Thunder Power RC News May 15, 2012
Junior champion and rising star J.J. Wang signs as the newest addition of Thunder Power RC’s racing team.
|Known throughout China as one of the rising stars of modified touring car and off-road racing, 14 year old J.J. Wang signs to represent Team Thunder Power RC. J.J. may be relatively new to the electric powered (EP) racing scene, but is known in the nitro racing scene and as China’s youngest competitive driver. At the age of 11, J.J. was recognized by winning the Tamiya Asia Cup Junior Championship.|
J.J. has launched his EP career with a 4th Place finish in the 4WD class at the last TITC race. Stepping up his game, powered by Thunder Power RC, J.J. recently won the EP 4WD Short Course Truck and 2WD Buggy classes at the Horizon Hobby Cup. J.J. will run Thunder Power RC Z3R motors and batteries to power his 2012-2013 racing season.
J.J. will represent the TPRC Team in China and at various International and US electric/LiPo events. Thunder Power RC would like to welcome and thank J.J. for trusting in Thunder Power RC to be the power behind his recent podium level performance. You can catch J.J.’s next race powered by Thunder Power at the Invitational Reedy Race of Champions in Union City, California starting May 24, 2012.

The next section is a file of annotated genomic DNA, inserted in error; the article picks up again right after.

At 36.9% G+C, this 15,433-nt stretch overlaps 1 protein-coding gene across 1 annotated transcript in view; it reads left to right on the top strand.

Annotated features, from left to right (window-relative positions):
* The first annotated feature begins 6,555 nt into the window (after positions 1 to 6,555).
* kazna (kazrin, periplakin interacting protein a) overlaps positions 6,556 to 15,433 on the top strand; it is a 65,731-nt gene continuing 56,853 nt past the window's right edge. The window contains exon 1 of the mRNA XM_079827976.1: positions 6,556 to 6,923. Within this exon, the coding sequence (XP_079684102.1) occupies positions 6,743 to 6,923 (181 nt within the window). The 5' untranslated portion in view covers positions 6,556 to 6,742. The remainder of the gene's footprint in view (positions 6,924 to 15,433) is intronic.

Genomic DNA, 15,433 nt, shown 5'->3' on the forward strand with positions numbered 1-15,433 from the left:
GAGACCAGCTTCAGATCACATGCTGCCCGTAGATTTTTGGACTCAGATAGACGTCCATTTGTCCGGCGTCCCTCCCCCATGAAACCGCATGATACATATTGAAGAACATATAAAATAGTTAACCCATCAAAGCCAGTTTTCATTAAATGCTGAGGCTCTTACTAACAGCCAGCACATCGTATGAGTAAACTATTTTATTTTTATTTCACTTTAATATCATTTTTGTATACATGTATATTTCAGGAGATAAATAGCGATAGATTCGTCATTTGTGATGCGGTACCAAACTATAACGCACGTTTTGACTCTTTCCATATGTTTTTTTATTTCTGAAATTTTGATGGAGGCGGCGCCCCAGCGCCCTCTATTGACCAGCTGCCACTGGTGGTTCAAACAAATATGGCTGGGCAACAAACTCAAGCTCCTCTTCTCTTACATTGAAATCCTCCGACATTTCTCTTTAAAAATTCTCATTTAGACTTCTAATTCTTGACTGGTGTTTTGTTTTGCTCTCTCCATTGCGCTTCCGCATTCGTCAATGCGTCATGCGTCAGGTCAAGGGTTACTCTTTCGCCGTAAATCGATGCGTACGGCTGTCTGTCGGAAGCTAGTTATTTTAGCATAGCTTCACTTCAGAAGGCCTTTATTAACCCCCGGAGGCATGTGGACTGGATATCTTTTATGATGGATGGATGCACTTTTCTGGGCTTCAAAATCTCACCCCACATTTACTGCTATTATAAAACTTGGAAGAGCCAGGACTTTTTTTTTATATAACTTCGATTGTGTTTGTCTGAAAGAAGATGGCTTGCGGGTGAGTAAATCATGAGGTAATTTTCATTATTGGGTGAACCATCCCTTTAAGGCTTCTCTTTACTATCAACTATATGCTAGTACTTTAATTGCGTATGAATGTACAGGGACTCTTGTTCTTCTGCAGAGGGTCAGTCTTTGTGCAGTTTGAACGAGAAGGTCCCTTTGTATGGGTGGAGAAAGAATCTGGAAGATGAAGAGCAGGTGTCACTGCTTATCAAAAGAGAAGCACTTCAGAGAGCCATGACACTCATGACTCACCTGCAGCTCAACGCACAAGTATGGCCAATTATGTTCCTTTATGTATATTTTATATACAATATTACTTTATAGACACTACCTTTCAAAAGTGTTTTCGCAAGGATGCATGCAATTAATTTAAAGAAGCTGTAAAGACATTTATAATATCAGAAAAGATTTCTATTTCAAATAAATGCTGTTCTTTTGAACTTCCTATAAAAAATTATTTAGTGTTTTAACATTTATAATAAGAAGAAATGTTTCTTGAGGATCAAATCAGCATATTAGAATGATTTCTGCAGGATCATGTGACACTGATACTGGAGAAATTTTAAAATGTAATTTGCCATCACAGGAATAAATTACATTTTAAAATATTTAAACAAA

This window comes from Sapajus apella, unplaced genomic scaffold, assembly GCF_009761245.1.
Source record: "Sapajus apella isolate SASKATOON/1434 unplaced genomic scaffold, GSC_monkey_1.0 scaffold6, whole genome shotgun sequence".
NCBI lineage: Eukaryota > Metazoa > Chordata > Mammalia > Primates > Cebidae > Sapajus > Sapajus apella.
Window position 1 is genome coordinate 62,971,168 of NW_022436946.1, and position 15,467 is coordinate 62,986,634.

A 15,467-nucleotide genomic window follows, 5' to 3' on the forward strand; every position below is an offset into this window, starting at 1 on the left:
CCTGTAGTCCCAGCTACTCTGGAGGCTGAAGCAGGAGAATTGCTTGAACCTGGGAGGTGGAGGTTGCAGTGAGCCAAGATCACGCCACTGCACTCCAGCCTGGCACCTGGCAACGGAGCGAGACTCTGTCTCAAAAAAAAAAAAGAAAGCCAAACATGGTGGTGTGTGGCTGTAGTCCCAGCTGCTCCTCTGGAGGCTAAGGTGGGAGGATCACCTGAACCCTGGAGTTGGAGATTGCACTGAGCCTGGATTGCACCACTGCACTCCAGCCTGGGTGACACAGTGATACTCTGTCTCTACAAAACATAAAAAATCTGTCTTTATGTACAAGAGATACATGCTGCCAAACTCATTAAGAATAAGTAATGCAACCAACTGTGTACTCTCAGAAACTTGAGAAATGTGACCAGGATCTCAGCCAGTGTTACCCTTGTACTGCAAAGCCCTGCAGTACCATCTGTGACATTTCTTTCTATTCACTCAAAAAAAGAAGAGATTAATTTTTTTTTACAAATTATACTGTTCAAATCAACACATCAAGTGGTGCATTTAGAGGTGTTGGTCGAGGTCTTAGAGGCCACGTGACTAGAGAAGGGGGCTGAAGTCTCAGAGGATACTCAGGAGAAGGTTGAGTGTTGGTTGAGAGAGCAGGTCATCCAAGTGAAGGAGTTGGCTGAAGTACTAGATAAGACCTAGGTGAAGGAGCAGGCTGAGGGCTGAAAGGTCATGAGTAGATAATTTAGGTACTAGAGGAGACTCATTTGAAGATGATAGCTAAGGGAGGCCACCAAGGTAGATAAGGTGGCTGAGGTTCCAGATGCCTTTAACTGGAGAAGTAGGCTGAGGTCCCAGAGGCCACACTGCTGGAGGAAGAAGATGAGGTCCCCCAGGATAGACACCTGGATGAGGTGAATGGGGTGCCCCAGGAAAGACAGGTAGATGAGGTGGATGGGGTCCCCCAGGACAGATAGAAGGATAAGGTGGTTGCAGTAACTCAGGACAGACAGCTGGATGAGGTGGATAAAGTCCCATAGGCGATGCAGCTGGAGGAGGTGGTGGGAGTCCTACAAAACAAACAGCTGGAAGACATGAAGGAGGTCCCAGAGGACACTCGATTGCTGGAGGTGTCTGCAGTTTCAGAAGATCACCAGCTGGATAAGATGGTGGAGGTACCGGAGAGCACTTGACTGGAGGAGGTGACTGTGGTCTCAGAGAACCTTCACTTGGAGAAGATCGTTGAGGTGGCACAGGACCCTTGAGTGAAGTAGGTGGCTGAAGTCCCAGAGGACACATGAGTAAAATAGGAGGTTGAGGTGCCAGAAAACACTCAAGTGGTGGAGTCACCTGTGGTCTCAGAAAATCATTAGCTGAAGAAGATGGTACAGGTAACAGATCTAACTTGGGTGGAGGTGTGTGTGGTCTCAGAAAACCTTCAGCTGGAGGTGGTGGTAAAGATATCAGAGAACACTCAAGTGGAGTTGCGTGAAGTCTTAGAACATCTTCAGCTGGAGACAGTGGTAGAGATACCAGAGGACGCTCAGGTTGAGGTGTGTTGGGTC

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JUNIOR CHAMPION AND RISING STAR OF CHINA’S RACING SCENE JOINS THUNDER POWER RC TEAM.
Do you need chargers, balancers, connectors and other accessories for your lithium polymer rechargeable RC batteries? We carry a huge selection available for purchase online or over the phone.
There is a spreadsheet available with test data from over 251 unique propellers frequently used on rc model airplanes. Dr Phil Millener, Chattanooga, Tennessee (RCGroups.com user “Dr Kiwi”) has compiled a massive amount of data on almost all the frequently used RC propellers, and gave us permission to make the file available to you for download. For your convenience, there is also a reformatted version which only contains the results without any macros (available in .xls format and .csv format.)
This spreadsheet has over 13000 data points for different propellers. Each row has the following information:
- Propeller Name
- Motor Used
- Propeller Diameter
- Propeller Pitch
- Amps, Volts and Watts drawn
- RPM as % of Kv * V
- Motor Weight
- Motor and Gearbox weight
- Thrust (in g and oz)
- Grams per Watt
- Pitch Speed
There are macros in the spreadsheet. You can either use them to produce graphs and sort data, or disable them and just read the data. From this data, you can make a more educated choice on which propeller is best for your application. Looking at figures, such as the number of grams per watt obtained, can help you choose between similar propellers by giving you an estimate of which ones are more efficient in different situations. Depending on if you’re building a quad copter for hovering and aerial photography or a high performance RC airplane, you can now get an objective picture of the differences between the propellers.